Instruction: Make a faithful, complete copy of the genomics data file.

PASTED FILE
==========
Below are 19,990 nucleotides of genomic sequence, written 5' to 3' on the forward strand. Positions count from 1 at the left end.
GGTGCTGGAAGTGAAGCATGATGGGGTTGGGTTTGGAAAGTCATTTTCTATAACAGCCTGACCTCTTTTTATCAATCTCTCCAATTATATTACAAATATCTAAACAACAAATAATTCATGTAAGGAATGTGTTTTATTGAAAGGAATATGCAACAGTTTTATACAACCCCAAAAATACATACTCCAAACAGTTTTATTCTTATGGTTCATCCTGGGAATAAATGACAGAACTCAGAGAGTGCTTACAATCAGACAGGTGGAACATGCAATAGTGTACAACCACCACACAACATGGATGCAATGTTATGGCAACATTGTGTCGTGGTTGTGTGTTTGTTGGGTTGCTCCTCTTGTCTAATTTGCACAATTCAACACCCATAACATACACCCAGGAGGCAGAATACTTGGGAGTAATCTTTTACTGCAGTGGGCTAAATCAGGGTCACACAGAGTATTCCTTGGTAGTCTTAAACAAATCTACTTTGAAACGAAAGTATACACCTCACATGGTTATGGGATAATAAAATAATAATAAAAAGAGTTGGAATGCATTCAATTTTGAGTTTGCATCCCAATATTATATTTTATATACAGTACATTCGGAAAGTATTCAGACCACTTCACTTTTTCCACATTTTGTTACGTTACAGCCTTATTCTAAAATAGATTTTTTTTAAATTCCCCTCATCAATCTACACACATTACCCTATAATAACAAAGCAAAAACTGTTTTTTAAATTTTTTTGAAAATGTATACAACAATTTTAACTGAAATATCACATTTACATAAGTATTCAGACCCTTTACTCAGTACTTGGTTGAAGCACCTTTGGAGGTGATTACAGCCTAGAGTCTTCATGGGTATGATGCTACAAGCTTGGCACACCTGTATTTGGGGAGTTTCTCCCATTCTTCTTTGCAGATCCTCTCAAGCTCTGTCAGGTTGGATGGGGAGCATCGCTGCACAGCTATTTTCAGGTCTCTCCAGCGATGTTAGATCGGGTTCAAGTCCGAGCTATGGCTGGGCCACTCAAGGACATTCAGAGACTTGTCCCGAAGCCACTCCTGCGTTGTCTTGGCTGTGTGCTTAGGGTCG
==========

Below are 19,990 nucleotides of genomic sequence, written 5' to 3' on the forward strand. Positions count from 1 at the left end.
GGTGCTGGAAGTGAAGCATGATGGGGTTGGGTTTGGAAAGTCATTTTCTATAACAGCCTGACCTCTTTTTATCAATCTCTCCAATTATATTACAAATATCTAAACAACAAATAATTCATGTAAGGAATGTGTTTTATTGAAAGGAATATGCAACAGTTTTATACAACCCCAAAAATACATACTCCAAACAGTTTTATTCTTATGGTTCATCCTGGGAATAAATGACAGAACTCAGAGAGTGCTTACAATCAGACAGGTGGAACATGCAATAGTGTACAACCACCACACAACATGGATGCAATGTTATGGCAACATTGTGTCGTGGTTGTGTGTTTGTTGGGTTGCTCCTCTTGTCTAATTTGCACAATTCAACACCCATAACATACACCCAGGAGGCAGAATACTTGGGAGTAATCTTTTACTGCAGTGGGCTAAATCAGGGTCACACAGAGTATTCCTTGGTAGTCTTAAACAAATCTACTTTGAAACGAAAGTATACACCTCACATGGTTATGGGATAATAAAATAATAATAAAAAGAGTTGGAATGCATTCAATTTTGAGTTTGCATCCCAATATTATATTTTATATACAGTACATTCGGAAAGTATTCAGACCACTTCACTTTTTCCACATTTTGTTACGTTACAGCCTTATTCTAAAATAGATTTTTTTTAAATTCCCCTCATCAATCTACACACATTACCCTATAATAACAAAGCAAAAACTGTTTTTTAAATTTTTTTGAAAATGTATACAACAATTTTAACTGAAATATCACATTTACATAAGTATTCAGACCCTTTACTCAGTACTTGGTTGAAGCACCTTTGGAGGTGATTACAGCCTAGAGTCTTCATGGGTATGATGCTACAAGCTTGGCACACCTGTATTTGGGGAGTTTCTCCCATTCTTCTTTGCAGATCCTCTCAAGCTCTGTCAGGTTGGATGGGGAGCATCGCTGCACAGCTATTTTCAGGTCTCTCCAGCGATGTTAGATCGGGTTCAAGTCCGAGCTATGGCTGGGCCACTCAAGGACATTCAGAGACTTGTCCCGAAGCCACTCCTGCGTTGTCTTGGCTGTGTGCTTAGGGTCG